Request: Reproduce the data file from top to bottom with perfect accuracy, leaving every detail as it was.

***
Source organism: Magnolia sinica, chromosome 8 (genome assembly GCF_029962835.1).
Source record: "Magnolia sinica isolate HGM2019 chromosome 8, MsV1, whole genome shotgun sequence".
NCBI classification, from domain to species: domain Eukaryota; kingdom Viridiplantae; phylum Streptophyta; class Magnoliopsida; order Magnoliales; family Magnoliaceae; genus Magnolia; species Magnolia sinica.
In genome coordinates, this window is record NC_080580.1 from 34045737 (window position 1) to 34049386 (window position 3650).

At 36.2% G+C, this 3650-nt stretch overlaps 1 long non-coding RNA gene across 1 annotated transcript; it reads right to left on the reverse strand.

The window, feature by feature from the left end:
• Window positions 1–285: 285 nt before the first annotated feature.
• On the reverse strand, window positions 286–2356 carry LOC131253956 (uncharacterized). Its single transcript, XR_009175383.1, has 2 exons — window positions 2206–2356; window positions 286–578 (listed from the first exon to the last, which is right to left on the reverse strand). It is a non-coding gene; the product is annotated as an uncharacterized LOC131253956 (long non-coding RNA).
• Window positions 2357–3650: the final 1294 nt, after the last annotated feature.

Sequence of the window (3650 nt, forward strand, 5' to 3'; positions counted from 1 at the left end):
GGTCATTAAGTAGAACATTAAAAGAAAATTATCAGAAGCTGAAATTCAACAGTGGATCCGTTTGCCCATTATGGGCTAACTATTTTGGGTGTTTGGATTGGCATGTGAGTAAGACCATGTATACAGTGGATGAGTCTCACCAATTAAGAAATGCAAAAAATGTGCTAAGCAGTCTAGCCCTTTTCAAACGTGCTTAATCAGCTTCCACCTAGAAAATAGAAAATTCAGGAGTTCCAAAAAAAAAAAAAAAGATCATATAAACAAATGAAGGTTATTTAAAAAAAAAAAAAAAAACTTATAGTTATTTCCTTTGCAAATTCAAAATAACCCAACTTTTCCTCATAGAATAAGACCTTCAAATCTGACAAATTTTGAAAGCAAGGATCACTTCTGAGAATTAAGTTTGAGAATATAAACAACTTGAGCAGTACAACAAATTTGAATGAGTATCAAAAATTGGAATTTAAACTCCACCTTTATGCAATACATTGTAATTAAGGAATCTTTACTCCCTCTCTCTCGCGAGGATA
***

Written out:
Source organism: Magnolia sinica, chromosome 8 (genome assembly GCF_029962835.1).
Source record: "Magnolia sinica isolate HGM2019 chromosome 8, MsV1, whole genome shotgun sequence".
NCBI classification, from domain to species: domain Eukaryota; kingdom Viridiplantae; phylum Streptophyta; class Magnoliopsida; order Magnoliales; family Magnoliaceae; genus Magnolia; species Magnolia sinica.
In genome coordinates, this window is record NC_080580.1 from 34045737 (window position 1) to 34049386 (window position 3650).

At 36.2% G+C, this 3650-nt stretch overlaps 1 long non-coding RNA gene across 1 annotated transcript; it reads right to left on the reverse strand.

The window, feature by feature from the left end:
• Window positions 1–285: 285 nt before the first annotated feature.
• On the reverse strand, window positions 286–2356 carry LOC131253956 (uncharacterized). Its single transcript, XR_009175383.1, has 2 exons — window positions 2206–2356; window positions 286–578 (listed from the first exon to the last, which is right to left on the reverse strand). It is a non-coding gene; the product is annotated as an uncharacterized LOC131253956 (long non-coding RNA).
• Window positions 2357–3650: the final 1294 nt, after the last annotated feature.

Sequence of the window (3650 nt, forward strand, 5' to 3'; positions counted from 1 at the left end):
GGTCATTAAGTAGAACATTAAAAGAAAATTATCAGAAGCTGAAATTCAACAGTGGATCCGTTTGCCCATTATGGGCTAACTATTTTGGGTGTTTGGATTGGCATGTGAGTAAGACCATGTATACAGTGGATGAGTCTCACCAATTAAGAAATGCAAAAAATGTGCTAAGCAGTCTAGCCCTTTTCAAACGTGCTTAATCAGCTTCCACCTAGAAAATAGAAAATTCAGGAGTTCCAAAAAAAAAAAAAAAGATCATATAAACAAATGAAGGTTATTTAAAAAAAAAAAAAAAAACTTATAGTTATTTCCTTTGCAAATTCAAAATAACCCAACTTTTCCTCATAGAATAAGACCTTCAAATCTGACAAATTTTGAAAGCAAGGATCACTTCTGAGAATTAAGTTTGAGAATATAAACAACTTGAGCAGTACAACAAATTTGAATGAGTATCAAAAATTGGAATTTAAACTCCACCTTTATGCAATACATTGTAATTAAGGAATCTTTACTCCCTCTCTCTCGCGAGGATA